Lockheed Martin recently demonstrated the Joint Air-to-Ground Missile (JAGM) dual-mode guidance section, engaging a laser-designated moving target during an internally funded flight test at Eglin Air Force Base.
The rail-mounted JAGM guidance section flew six kilometers, engaged its precision-strike, semi-active laser and hit the moving target. The flight test, which was part of Lockheed Martin's internal research and development program, is an important risk reduction milestone critical to Lockheed Martin's performance on the U.S. Army's 27-month Continued Technology Development (CTD) program.
"This flight test demonstrates the maturity of Lockheed Martin's JAGM solution, and our readiness to enter production upon completion of the Army's CTD program," said Frank St. John, vice president of tactical missiles and combat maneuver systems at Lockheed Martin Missiles and Fire Control. "We will continue risk reduction activities to ensure that our JAGM system is affordable and provides significant performance advantages to meet warfighter needs."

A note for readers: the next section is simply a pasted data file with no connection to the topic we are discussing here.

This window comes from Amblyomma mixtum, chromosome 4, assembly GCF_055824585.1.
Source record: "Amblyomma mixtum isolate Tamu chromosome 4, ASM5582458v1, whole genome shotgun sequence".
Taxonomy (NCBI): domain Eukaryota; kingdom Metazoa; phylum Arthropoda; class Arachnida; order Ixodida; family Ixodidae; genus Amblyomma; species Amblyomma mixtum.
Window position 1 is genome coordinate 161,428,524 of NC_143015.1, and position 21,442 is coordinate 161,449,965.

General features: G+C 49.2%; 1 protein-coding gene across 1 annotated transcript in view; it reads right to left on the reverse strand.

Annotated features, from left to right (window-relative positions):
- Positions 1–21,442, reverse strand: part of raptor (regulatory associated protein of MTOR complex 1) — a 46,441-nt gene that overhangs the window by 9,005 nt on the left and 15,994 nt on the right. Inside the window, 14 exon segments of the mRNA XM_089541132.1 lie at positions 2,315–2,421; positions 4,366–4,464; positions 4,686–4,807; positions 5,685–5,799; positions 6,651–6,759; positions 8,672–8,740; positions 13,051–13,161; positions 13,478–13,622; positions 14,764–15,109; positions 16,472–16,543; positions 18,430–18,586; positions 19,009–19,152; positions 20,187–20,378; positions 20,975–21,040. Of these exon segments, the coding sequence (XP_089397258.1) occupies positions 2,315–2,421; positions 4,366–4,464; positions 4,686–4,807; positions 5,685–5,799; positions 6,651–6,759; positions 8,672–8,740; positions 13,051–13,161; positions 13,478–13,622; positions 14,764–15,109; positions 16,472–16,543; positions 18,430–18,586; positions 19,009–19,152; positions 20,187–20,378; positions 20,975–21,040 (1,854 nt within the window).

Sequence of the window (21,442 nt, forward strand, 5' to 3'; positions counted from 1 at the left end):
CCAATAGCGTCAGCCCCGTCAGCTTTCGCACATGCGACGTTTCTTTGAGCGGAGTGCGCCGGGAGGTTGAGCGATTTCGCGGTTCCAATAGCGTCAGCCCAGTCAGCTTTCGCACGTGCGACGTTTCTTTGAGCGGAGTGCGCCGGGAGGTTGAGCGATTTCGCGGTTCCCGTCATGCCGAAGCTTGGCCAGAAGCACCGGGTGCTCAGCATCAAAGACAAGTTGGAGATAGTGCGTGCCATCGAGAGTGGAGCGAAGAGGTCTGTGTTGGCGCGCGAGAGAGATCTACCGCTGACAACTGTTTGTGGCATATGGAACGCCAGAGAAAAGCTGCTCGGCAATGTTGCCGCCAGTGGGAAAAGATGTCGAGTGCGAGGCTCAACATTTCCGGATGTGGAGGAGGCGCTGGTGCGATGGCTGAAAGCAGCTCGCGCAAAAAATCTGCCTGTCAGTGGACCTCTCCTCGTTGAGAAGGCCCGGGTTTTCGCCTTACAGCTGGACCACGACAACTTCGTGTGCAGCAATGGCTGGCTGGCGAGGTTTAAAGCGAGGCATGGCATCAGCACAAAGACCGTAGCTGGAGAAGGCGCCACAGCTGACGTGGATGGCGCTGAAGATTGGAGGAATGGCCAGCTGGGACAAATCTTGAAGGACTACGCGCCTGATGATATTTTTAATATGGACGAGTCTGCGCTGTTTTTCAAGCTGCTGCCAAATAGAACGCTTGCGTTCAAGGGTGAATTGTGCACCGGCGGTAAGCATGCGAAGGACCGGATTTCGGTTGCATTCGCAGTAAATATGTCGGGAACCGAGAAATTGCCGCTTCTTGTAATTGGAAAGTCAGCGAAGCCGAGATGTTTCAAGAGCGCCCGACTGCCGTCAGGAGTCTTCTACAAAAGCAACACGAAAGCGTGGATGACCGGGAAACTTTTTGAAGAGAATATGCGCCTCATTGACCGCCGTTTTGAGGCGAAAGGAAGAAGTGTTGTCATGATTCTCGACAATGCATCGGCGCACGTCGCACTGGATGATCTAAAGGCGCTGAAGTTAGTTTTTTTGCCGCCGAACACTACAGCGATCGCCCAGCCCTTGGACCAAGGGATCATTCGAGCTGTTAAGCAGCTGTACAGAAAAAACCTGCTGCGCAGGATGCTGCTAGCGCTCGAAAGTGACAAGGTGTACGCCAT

Prior to the flight test, Lockheed Martin completed an extensive Critical Design Review demonstrating that the dual-mode design meets all customer-specified requirements. The dual-mode seeker features the HELLFIRE precision-strike semi-active laser and the all-weather fire-and-forget LONGBOW millimeter wave radar sensors demonstrated in prior JAGM guided flights.
Lockheed Martin's JAGM guidance section will be manufactured on the existing HELLFIRE production line. The modularity and open architecture of Lockheed Martin's JAGM design readily support a low-risk spiral to a tri-mode seeker, should the Army's Incremental Acquisition Strategy require it in the future.
Platforms for JAGM include the U.S. Army's AH-64 Apache attack helicopter and MQ-1C Gray Eagle unmanned aerial system. Lockheed Martin's JAGM is also compatible with other HELLFIRE platforms.